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Ten’s Administrators Reveal Why CBS Deal Trumped Gordon-Murdoch


After Bruce Gordon (via his companies WIN Corp and Birketu) launched an urgent case with the NSW Supreme Court last week, Channel Ten’s administrators have provided further information about why it chose to sell the network to US behemoth CBS, rather than accept other offers, such as the Gordon-Murdoch bid.

Mr Gordon’s primary argument was that the administrator’s credit report “fails to include adequate information” about Gordon-Murdoch’s competing bid.

Whilst the first stage of Gordon’s legal action has postponed the next creditors meeting to September 19th, administrators KordaMentha still maintain that its second creditors’ report “was both compliant and provided the necessary and material information required by creditors to make an informed decision on the future of the Ten Network”.

KordaMentha partner, Mark Korda, states that the primary considerations when comparing the offers included; financial returns to creditors, “complexity and risks” and the “timeframe for completion”.

Administrators state that the CBS proposal was a “superior” deal for creditors when comparing the financials between both bids. The information was released in a report on Monday.

While the Gordon-Murdoch deal (via their companies Illyria and Birketu) would return 27.6 million (or 10.58 cents in the dollar) to creditors, CBS would return $32 million (or 12.43c in the dollar).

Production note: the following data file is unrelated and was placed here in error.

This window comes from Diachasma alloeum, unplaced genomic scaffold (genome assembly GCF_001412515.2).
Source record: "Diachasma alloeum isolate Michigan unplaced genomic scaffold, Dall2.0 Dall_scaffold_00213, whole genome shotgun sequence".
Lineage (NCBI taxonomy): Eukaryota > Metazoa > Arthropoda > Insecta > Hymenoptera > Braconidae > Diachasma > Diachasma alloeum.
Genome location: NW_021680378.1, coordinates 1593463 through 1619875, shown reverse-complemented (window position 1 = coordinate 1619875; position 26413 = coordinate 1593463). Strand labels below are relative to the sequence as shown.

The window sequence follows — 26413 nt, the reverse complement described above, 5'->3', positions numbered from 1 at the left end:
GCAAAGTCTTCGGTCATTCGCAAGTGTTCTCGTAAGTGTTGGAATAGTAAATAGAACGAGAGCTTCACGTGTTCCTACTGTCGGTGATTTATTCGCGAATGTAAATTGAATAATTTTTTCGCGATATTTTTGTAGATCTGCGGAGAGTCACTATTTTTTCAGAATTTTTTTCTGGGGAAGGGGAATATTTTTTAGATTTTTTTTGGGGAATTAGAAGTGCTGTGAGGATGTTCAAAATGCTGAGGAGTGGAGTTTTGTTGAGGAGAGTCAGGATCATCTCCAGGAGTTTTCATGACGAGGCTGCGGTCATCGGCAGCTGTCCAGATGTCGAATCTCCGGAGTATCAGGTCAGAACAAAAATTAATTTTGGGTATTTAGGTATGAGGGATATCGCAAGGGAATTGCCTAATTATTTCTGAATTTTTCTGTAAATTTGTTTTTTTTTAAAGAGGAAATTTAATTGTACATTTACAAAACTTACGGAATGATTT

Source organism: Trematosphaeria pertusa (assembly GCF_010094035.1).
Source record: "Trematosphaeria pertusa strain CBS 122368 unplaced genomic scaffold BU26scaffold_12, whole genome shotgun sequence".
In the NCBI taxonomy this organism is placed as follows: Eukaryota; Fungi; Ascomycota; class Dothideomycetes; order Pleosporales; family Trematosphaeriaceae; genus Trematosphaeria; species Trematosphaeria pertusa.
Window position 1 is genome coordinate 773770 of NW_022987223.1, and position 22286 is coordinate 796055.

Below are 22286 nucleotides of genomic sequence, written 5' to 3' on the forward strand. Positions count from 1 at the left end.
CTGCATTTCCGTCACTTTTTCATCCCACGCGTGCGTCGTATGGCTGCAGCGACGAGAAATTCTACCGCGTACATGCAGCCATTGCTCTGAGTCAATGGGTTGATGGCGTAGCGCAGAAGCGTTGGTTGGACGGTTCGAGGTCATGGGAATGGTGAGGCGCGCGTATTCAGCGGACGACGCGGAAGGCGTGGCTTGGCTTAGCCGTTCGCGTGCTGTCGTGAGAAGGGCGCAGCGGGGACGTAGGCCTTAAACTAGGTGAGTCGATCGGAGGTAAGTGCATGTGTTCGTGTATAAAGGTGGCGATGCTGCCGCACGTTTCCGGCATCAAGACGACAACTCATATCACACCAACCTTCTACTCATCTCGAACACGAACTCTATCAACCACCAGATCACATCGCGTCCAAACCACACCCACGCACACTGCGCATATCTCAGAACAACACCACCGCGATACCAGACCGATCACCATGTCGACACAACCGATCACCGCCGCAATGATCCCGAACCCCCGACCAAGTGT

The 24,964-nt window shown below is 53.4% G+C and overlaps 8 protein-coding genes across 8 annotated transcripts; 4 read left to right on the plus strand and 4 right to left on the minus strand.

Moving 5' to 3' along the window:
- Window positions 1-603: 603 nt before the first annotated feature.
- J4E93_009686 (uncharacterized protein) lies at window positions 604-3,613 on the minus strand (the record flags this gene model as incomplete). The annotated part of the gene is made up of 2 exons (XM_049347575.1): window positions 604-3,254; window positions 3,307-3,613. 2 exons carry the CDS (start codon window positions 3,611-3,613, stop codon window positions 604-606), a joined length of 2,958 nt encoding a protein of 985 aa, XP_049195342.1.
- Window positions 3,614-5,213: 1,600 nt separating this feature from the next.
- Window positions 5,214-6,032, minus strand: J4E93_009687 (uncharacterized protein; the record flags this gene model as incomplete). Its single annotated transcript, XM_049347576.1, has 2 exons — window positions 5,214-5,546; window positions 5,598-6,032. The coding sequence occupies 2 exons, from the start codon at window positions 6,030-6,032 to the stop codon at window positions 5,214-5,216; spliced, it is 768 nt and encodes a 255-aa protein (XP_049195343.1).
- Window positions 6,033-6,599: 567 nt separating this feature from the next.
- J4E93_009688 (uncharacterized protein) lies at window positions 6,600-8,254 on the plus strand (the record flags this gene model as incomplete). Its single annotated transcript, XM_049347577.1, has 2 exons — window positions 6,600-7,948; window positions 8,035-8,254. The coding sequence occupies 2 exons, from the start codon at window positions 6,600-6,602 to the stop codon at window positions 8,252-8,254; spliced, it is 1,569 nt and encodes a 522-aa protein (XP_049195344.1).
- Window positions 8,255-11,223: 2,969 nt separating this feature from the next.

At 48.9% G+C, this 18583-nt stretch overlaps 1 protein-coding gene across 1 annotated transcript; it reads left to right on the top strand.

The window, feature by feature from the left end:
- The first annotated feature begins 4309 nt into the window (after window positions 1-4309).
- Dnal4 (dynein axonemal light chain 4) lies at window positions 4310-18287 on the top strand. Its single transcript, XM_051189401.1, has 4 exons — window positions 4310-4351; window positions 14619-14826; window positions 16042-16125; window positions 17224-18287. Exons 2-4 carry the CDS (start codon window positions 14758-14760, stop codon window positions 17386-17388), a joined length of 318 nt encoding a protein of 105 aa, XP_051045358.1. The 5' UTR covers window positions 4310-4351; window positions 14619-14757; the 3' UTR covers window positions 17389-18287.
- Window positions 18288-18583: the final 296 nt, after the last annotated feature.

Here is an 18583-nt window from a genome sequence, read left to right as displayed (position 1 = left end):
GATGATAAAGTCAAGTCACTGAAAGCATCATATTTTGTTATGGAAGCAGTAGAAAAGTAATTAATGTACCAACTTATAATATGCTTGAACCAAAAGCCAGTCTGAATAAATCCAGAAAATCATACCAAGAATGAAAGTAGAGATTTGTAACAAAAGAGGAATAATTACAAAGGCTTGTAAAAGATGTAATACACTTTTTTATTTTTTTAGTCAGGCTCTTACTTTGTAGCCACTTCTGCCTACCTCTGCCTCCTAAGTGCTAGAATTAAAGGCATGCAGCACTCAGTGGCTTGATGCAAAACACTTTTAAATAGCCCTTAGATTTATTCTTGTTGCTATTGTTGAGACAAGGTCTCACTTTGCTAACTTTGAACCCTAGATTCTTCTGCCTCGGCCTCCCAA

Regarding the conditions of both deals, administrators deemed that “the CBS transaction was more certain as it had a lower execution risk”.

CBS holds an advantage over the Gordon-Murdoch deal, in that it can acquire Network Ten without needing to wait for Australian media laws to be amended.

Mr Gordon and Mr Murdoch are prevented from taking over Network Ten under current media guidelines, which states an individual/company can only own “two out of three”, being a newspaper, TV station and radio station in the same licence area. The duo are waiting on the Federal Government to pass the Media Law Reform Bill, which is set to abolish the “two out of three rule”, and the remove regulation which prevents a single TV broadcaster from reaching more than 75% of the Australian population.

Speaking of Mr Gordan’s recent court action requesting further information on his under bid, KordaMetha states:

“It is disappointing that Birketu [Mr Gordon’s company] either directly or via related parties have pursued court action, delaying the creditors vote and putting at risk the certainty provided to 750 employees and creditors under the CBS transaction”.

The Supreme Court of NSW is poised to hear the matter continue on Tuesday and Wednesday.

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